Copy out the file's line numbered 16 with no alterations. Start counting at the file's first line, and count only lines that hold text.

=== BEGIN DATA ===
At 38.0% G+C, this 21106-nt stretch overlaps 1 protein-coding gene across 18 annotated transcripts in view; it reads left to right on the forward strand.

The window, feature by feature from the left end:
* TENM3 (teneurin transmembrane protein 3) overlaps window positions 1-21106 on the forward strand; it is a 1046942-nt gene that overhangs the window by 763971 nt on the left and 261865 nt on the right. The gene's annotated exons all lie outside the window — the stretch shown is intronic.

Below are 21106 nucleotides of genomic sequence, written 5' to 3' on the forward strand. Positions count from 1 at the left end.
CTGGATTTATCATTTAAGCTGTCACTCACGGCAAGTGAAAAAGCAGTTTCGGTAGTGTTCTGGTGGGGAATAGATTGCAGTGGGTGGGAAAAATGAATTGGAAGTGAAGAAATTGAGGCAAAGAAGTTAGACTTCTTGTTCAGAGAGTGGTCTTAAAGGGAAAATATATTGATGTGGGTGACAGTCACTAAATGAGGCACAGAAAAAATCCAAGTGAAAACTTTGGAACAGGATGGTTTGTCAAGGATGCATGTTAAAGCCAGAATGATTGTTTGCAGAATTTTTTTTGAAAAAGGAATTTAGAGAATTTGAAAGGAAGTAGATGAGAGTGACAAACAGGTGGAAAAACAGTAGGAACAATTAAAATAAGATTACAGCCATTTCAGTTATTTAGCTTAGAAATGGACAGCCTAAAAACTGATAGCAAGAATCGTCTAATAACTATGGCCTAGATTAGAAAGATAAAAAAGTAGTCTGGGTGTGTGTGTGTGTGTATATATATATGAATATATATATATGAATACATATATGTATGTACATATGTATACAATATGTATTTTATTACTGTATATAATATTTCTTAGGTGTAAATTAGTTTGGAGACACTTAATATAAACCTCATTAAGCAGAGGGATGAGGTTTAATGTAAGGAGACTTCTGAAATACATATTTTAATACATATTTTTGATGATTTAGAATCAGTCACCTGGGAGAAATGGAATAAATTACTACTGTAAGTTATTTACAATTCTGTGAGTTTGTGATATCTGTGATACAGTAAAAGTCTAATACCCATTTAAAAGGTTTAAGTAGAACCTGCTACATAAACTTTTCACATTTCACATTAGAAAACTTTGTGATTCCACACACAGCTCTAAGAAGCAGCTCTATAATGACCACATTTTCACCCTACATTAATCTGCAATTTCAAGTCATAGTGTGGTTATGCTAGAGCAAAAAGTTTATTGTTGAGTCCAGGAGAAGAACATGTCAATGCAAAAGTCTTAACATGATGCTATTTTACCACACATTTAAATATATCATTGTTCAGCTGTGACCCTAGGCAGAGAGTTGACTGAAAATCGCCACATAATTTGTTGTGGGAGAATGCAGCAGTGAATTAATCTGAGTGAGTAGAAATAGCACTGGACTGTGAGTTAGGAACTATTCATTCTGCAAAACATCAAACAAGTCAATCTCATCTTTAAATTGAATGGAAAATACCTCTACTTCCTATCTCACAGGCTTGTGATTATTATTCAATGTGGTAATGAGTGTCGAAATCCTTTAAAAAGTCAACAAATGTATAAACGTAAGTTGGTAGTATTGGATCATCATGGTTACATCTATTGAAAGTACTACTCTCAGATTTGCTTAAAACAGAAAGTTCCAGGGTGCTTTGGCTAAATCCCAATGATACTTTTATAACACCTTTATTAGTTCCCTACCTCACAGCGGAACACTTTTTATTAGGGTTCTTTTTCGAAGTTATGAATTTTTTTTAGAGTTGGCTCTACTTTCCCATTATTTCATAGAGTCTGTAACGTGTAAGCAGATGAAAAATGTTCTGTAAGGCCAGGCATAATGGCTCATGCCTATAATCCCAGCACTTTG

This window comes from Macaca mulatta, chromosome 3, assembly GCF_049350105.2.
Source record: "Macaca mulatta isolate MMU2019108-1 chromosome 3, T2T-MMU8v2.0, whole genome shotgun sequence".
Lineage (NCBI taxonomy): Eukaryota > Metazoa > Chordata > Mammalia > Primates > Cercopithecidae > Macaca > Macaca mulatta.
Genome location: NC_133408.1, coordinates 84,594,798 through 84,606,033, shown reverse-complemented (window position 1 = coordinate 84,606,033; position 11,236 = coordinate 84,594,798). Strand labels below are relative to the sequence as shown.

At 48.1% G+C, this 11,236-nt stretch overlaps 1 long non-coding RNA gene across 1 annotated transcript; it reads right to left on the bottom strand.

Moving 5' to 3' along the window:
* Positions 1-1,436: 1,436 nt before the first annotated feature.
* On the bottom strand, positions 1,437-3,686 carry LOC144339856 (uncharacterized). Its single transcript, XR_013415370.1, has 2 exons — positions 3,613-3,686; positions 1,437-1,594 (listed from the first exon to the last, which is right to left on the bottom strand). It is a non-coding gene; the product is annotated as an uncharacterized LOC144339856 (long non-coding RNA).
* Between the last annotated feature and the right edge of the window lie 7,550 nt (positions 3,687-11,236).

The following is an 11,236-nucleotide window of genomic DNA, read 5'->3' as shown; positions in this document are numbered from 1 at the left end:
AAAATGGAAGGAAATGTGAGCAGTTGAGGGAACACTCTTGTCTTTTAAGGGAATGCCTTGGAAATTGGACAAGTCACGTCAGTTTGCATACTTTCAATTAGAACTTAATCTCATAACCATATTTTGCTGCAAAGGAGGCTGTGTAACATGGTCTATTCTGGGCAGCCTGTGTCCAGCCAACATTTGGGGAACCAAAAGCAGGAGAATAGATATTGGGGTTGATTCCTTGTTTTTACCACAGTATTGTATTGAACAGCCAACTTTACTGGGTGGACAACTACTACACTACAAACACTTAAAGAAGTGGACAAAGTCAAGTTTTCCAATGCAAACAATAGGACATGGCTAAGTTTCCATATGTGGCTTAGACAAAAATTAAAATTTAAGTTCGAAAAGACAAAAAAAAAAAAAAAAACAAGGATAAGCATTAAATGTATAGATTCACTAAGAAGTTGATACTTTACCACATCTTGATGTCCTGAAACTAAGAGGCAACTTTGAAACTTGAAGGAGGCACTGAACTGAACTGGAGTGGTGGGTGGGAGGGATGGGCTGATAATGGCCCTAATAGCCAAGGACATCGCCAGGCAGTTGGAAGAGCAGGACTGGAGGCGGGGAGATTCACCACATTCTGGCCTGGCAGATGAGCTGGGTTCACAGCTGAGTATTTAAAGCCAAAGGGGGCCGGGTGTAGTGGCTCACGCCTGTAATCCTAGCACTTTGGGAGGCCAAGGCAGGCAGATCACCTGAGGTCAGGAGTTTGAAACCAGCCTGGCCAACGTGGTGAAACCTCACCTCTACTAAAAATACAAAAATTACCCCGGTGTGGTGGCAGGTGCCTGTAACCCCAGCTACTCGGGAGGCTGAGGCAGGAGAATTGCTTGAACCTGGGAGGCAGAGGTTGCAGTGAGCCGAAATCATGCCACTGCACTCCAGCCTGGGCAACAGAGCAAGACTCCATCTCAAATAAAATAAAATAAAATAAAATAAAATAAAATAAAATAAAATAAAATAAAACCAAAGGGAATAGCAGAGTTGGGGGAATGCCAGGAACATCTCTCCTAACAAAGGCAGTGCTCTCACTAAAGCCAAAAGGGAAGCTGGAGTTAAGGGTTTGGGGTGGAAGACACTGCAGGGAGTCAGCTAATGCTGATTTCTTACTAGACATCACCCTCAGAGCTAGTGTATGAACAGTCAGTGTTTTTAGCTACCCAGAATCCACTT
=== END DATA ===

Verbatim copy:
AAAATGGAAGGAAATGTGAGCAGTTGAGGGAACACTCTTGTCTTTTAAGGGAATGCCTTGGAAATTGGACAAGTCACGTCAGTTTGCATACTTTCAATTAGAACTTAATCTCATAACCATATTTTGCTGCAAAGGAGGCTGTGTAACATGGTCTATTCTGGGCAGCCTGTGTCCAGCCAACATTTGGGGAACCAAAAGCAGGAGAATAGATATTGGGGTTGATTCCTTGTTTTTACCACAGTATTGTATTGAACAGCCAACTTTACTGGGTGGACAACTACTACACTACAAACACTTAAAGAAGTGGACAAAGTCAAGTTTTCCAATGCAAACAATAGGACATGGCTAAGTTTCCATATGTGGCTTAGACAAAAATTAAAATTTAAGTTCGAAAAGACAAAAAAAAAAAAAAAAACAAGGATAAGCATTAAATGTATAGATTCACTAAGAAGTTGATACTTTACCACATCTTGATGTCCTGAAACTAAGAGGCAACTTTGAAACTTGAAGGAGGCACTGAACTGAACTGGAGTGGTGGGTGGGAGGGATGGGCTGATAATGGCCCTAATAGCCAAGGACATCGCCAGGCAGTTGGAAGAGCAGGACTGGAGGCGGGGAGATTCACCACATTCTGGCCTGGCAGATGAGCTGGGTTCACAGCTGAGTATTTAAAGCCAAAGGGGGCCGGGTGTAGTGGCTCACGCCTGTAATCCTAGCACTTTGGGAGGCCAAGGCAGGCAGATCACCTGAGGTCAGGAGTTTGAAACCAGCCTGGCCAACGTGGTGAAACCTCACCTCTACTAAAAATACAAAAATTACCCCGGTGTGGTGGCAGGTGCCTGTAACCCCAGCTACTCGGGAGGCTGAGGCAGGAGAATTGCTTGAACCTGGGAGGCAGAGGTTGCAGTGAGCCGAAATCATGCCACTGCACTCCAGCCTGGGCAACAGAGCAAGACTCCATCTCAAATAAAATAAAATAAAATAAAATAAAATAAAATAAAATAAAATAAAATAAAACCAAAGGGAATAGCAGAGTTGGGGGAATGCCAGGAACATCTCTCCTAACAAAGGCAGTGCTCTCACTAAAGCCAAAAGGGAAGCTGGAGTTAAGGGTTTGGGGTGGAAGACACTGCAGGGAGTCAGCTAATGCTGATTTCTTACTAGACATCACCCTCAGAGCTAGTGTATGAACAGTCAGTGTTTTTAGCTACCCAGAATCCACTT